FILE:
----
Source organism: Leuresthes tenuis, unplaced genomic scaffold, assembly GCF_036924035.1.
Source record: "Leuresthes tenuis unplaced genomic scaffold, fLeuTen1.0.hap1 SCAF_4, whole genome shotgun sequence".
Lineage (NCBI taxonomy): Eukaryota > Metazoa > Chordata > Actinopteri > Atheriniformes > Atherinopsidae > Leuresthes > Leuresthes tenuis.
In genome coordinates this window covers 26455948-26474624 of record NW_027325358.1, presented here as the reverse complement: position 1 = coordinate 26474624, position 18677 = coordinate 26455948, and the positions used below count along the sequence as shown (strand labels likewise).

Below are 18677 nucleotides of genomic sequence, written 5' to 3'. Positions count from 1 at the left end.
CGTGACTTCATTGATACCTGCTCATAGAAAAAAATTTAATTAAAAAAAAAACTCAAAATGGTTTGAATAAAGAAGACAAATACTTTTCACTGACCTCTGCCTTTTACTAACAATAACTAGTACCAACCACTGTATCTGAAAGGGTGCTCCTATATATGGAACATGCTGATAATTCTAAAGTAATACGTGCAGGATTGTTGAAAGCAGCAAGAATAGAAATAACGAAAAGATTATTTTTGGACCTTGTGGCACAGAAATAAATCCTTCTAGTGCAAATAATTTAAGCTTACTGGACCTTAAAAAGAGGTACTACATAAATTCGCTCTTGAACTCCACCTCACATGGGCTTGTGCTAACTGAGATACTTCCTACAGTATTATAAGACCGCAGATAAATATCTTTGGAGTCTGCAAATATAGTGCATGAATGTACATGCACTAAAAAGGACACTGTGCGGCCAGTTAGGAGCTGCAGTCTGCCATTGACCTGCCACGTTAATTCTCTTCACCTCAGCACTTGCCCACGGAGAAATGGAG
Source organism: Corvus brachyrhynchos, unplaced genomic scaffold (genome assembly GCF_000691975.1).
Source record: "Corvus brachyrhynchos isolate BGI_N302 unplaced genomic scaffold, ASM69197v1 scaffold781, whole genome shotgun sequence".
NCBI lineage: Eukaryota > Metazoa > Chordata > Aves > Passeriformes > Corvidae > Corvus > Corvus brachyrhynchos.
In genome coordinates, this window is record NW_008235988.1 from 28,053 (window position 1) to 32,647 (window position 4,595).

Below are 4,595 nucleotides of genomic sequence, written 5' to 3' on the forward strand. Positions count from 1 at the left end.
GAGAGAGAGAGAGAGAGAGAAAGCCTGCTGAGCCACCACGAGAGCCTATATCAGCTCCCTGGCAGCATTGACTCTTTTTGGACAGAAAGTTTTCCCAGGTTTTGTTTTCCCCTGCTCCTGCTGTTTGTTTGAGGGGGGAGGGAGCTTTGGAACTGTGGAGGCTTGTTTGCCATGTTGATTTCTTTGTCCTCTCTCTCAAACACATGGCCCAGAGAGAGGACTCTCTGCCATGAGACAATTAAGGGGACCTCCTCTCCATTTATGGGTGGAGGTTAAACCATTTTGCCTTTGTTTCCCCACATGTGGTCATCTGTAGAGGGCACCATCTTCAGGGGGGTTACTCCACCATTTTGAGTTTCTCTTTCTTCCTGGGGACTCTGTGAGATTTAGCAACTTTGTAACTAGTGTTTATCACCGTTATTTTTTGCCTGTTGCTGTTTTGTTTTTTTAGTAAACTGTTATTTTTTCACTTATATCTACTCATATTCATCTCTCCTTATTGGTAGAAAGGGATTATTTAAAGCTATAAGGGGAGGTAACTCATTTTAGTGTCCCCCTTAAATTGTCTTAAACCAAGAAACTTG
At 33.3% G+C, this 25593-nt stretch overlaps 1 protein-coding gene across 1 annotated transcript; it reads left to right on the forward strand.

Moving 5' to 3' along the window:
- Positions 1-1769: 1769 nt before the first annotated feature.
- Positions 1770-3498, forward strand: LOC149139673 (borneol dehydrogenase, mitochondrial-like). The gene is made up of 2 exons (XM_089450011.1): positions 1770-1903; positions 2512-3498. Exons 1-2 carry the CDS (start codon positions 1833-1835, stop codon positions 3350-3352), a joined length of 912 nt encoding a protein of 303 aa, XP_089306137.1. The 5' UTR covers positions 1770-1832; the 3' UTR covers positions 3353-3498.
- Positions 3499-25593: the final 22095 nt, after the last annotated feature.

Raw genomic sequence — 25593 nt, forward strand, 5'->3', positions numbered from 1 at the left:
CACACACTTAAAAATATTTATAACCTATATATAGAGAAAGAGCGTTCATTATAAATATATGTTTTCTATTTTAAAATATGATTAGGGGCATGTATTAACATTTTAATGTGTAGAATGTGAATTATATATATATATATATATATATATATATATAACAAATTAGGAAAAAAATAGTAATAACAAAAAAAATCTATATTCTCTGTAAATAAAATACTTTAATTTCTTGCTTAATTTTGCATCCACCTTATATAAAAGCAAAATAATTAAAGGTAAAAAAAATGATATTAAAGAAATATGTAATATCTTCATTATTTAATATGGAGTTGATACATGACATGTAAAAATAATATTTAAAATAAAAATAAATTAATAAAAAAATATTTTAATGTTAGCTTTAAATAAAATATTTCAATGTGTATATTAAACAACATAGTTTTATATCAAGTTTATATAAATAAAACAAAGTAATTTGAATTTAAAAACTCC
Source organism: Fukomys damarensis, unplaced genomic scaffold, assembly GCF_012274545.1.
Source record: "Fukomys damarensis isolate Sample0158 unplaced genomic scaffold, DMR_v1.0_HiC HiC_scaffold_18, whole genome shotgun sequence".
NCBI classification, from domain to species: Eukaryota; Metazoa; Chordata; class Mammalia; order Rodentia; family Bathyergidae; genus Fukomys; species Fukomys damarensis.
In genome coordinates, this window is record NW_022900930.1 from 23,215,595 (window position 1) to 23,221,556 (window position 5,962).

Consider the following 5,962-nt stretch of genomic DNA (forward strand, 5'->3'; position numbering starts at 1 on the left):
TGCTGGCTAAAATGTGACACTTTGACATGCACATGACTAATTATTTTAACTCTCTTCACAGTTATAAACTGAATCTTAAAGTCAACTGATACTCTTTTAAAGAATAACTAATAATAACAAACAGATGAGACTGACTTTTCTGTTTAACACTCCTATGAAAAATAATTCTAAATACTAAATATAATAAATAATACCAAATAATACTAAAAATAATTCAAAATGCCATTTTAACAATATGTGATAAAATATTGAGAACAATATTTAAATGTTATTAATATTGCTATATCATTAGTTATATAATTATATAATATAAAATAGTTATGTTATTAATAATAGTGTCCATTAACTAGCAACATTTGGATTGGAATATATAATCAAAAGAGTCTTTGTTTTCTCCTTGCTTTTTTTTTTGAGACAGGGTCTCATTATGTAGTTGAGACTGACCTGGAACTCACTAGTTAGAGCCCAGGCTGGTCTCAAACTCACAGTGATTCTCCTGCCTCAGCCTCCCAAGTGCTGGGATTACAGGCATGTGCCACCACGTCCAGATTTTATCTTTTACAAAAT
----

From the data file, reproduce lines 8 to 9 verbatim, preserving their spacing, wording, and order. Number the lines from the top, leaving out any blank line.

Source record: "Corvus brachyrhynchos isolate BGI_N302 unplaced genomic scaffold, ASM69197v1 scaffold781, whole genome shotgun sequence".
NCBI lineage: Eukaryota > Metazoa > Chordata > Aves > Passeriformes > Corvidae > Corvus > Corvus brachyrhynchos.